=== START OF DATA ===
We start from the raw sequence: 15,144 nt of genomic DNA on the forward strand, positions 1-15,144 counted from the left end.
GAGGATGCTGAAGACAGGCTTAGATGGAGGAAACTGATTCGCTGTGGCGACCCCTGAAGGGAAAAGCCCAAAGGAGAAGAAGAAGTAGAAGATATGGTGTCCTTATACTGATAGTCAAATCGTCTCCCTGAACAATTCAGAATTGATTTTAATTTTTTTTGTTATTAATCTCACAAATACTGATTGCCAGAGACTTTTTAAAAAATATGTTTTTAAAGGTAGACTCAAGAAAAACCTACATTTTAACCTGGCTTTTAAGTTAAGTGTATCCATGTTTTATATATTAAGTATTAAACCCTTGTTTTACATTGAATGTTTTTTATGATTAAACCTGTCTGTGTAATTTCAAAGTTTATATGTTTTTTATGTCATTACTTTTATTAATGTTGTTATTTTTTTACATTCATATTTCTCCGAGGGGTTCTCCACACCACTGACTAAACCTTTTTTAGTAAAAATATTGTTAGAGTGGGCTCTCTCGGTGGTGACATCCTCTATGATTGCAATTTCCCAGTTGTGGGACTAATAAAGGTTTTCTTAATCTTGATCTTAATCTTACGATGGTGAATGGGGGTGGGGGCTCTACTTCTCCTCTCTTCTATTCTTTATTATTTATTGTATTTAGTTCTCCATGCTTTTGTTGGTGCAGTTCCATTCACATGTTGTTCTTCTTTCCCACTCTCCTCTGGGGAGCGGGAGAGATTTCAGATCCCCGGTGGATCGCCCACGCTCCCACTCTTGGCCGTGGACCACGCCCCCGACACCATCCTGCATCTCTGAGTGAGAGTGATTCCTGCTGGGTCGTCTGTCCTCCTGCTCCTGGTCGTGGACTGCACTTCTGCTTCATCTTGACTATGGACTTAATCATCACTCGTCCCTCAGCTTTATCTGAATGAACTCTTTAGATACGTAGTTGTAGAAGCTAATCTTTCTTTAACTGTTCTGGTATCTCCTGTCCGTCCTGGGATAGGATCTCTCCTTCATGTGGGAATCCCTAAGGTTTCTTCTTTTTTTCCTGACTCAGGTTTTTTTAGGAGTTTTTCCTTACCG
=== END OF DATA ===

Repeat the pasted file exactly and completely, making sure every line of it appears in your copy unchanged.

We start from the raw sequence: 15,144 nt of genomic DNA on the forward strand, positions 1-15,144 counted from the left end.
GAGGATGCTGAAGACAGGCTTAGATGGAGGAAACTGATTCGCTGTGGCGACCCCTGAAGGGAAAAGCCCAAAGGAGAAGAAGAAGTAGAAGATATGGTGTCCTTATACTGATAGTCAAATCGTCTCCCTGAACAATTCAGAATTGATTTTAATTTTTTTTGTTATTAATCTCACAAATACTGATTGCCAGAGACTTTTTAAAAAATATGTTTTTAAAGGTAGACTCAAGAAAAACCTACATTTTAACCTGGCTTTTAAGTTAAGTGTATCCATGTTTTATATATTAAGTATTAAACCCTTGTTTTACATTGAATGTTTTTTATGATTAAACCTGTCTGTGTAATTTCAAAGTTTATATGTTTTTTATGTCATTACTTTTATTAATGTTGTTATTTTTTTACATTCATATTTCTCCGAGGGGTTCTCCACACCACTGACTAAACCTTTTTTAGTAAAAATATTGTTAGAGTGGGCTCTCTCGGTGGTGACATCCTCTATGATTGCAATTTCCCAGTTGTGGGACTAATAAAGGTTTTCTTAATCTTGATCTTAATCTTACGATGGTGAATGGGGGTGGGGGCTCTACTTCTCCTCTCTTCTATTCTTTATTATTTATTGTATTTAGTTCTCCATGCTTTTGTTGGTGCAGTTCCATTCACATGTTGTTCTTCTTTCCCACTCTCCTCTGGGGAGCGGGAGAGATTTCAGATCCCCGGTGGATCGCCCACGCTCCCACTCTTGGCCGTGGACCACGCCCCCGACACCATCCTGCATCTCTGAGTGAGAGTGATTCCTGCTGGGTCGTCTGTCCTCCTGCTCCTGGTCGTGGACTGCACTTCTGCTTCATCTTGACTATGGACTTAATCATCACTCGTCCCTCAGCTTTATCTGAATGAACTCTTTAGATACGTAGTTGTAGAAGCTAATCTTTCTTTAACTGTTCTGGTATCTCCTGTCCGTCCTGGGATAGGATCTCTCCTTCATGTGGGAATCCCTAAGGTTTCTTCTTTTTTTCCTGACTCAGGTTTTTTTAGGAGTTTTTCCTTACCG